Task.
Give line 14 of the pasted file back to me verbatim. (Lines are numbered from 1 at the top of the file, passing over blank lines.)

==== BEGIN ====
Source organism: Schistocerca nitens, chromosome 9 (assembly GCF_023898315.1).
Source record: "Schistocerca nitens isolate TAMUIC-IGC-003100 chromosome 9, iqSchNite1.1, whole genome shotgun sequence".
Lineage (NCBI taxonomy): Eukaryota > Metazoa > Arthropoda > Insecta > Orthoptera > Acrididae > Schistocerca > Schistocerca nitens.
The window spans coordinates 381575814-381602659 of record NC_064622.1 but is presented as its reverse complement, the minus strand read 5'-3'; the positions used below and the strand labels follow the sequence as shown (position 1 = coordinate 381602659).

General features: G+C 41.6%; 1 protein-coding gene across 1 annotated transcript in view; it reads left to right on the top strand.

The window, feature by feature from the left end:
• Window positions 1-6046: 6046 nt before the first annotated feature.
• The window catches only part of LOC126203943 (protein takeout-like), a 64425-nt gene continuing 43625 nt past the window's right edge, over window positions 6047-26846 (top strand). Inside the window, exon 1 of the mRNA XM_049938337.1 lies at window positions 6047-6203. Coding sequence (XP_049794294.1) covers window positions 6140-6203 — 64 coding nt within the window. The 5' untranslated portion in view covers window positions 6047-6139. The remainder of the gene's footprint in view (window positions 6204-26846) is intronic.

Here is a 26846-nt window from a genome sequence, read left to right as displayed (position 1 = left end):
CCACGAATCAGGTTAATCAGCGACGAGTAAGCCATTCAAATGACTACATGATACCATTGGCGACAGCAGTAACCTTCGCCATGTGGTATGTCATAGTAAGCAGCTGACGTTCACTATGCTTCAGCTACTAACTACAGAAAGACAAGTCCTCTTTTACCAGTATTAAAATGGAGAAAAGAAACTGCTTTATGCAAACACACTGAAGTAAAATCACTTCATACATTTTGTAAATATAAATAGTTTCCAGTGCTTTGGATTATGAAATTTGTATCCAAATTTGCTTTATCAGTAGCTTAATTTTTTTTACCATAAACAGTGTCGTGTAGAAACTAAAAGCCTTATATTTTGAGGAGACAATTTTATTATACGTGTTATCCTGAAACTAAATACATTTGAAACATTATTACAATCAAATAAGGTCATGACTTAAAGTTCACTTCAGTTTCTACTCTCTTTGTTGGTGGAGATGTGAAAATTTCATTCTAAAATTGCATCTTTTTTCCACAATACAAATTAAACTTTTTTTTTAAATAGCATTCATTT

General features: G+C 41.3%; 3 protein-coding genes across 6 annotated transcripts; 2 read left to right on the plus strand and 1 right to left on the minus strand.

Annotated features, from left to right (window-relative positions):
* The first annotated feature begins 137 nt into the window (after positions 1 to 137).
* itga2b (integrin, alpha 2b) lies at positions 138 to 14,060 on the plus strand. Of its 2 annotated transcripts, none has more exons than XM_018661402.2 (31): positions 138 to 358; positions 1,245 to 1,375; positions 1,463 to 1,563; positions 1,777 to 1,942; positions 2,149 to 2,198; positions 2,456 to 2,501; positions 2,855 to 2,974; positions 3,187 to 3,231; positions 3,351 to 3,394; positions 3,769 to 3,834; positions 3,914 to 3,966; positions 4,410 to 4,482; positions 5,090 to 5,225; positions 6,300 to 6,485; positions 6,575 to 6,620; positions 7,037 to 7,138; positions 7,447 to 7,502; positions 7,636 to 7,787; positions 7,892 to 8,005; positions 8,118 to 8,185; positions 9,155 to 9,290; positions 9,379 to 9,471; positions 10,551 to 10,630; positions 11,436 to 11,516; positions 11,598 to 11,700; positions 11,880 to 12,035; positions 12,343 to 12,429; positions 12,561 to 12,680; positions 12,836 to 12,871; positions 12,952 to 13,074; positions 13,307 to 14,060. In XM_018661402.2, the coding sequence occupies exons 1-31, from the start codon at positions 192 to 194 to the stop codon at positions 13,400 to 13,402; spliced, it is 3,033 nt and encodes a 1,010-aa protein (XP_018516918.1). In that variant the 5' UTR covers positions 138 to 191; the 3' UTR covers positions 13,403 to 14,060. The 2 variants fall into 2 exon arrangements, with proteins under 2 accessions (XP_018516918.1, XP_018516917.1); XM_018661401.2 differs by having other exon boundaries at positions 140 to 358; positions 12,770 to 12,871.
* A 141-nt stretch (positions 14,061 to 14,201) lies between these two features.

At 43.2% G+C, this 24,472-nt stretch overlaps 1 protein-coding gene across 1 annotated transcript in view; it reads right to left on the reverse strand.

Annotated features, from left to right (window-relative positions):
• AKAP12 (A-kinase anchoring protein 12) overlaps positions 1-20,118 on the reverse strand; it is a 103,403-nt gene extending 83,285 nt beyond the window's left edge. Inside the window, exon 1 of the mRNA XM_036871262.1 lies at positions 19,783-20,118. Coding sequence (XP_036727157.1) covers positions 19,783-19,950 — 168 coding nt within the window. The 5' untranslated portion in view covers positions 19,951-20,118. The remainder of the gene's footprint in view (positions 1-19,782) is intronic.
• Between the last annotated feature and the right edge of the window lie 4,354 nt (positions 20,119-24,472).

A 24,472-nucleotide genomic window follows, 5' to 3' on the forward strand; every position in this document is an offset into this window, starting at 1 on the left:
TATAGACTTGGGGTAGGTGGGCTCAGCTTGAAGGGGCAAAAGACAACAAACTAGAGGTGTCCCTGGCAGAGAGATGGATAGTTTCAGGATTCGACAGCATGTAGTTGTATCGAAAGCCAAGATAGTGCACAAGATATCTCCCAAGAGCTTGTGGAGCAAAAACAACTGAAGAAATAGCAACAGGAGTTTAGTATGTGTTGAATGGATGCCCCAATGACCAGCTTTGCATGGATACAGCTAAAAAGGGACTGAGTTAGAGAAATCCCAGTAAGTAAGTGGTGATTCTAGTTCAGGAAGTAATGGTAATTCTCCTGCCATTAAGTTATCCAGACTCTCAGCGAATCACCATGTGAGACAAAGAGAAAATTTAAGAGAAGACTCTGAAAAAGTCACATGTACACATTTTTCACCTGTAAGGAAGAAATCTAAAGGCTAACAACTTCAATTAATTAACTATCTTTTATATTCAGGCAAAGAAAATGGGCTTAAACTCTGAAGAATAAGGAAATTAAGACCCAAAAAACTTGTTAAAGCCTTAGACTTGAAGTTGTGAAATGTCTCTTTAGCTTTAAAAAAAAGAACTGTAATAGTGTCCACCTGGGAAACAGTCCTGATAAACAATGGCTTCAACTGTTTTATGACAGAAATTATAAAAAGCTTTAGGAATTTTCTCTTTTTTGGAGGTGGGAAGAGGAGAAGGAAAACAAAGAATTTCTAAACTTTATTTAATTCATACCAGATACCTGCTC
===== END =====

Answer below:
* itga2b (integrin, alpha 2b) lies at positions 138 to 14,060 on the plus strand. Of its 2 annotated transcripts, none has more exons than XM_018661402.2 (31): positions 138 to 358; positions 1,245 to 1,375; positions 1,463 to 1,563; positions 1,777 to 1,942; positions 2,149 to 2,198; positions 2,456 to 2,501; positions 2,855 to 2,974; positions 3,187 to 3,231; positions 3,351 to 3,394; positions 3,769 to 3,834; positions 3,914 to 3,966; positions 4,410 to 4,482; positions 5,090 to 5,225; positions 6,300 to 6,485; positions 6,575 to 6,620; positions 7,037 to 7,138; positions 7,447 to 7,502; positions 7,636 to 7,787; positions 7,892 to 8,005; positions 8,118 to 8,185; positions 9,155 to 9,290; positions 9,379 to 9,471; positions 10,551 to 10,630; positions 11,436 to 11,516; positions 11,598 to 11,700; positions 11,880 to 12,035; positions 12,343 to 12,429; positions 12,561 to 12,680; positions 12,836 to 12,871; positions 12,952 to 13,074; positions 13,307 to 14,060. In XM_018661402.2, the coding sequence occupies exons 1-31, from the start codon at positions 192 to 194 to the stop codon at positions 13,400 to 13,402; spliced, it is 3,033 nt and encodes a 1,010-aa protein (XP_018516918.1). In that variant the 5' UTR covers positions 138 to 191; the 3' UTR covers positions 13,403 to 14,060. The 2 variants fall into 2 exon arrangements, with proteins under 2 accessions (XP_018516918.1, XP_018516917.1); XM_018661401.2 differs by having other exon boundaries at positions 140 to 358; positions 12,770 to 12,871.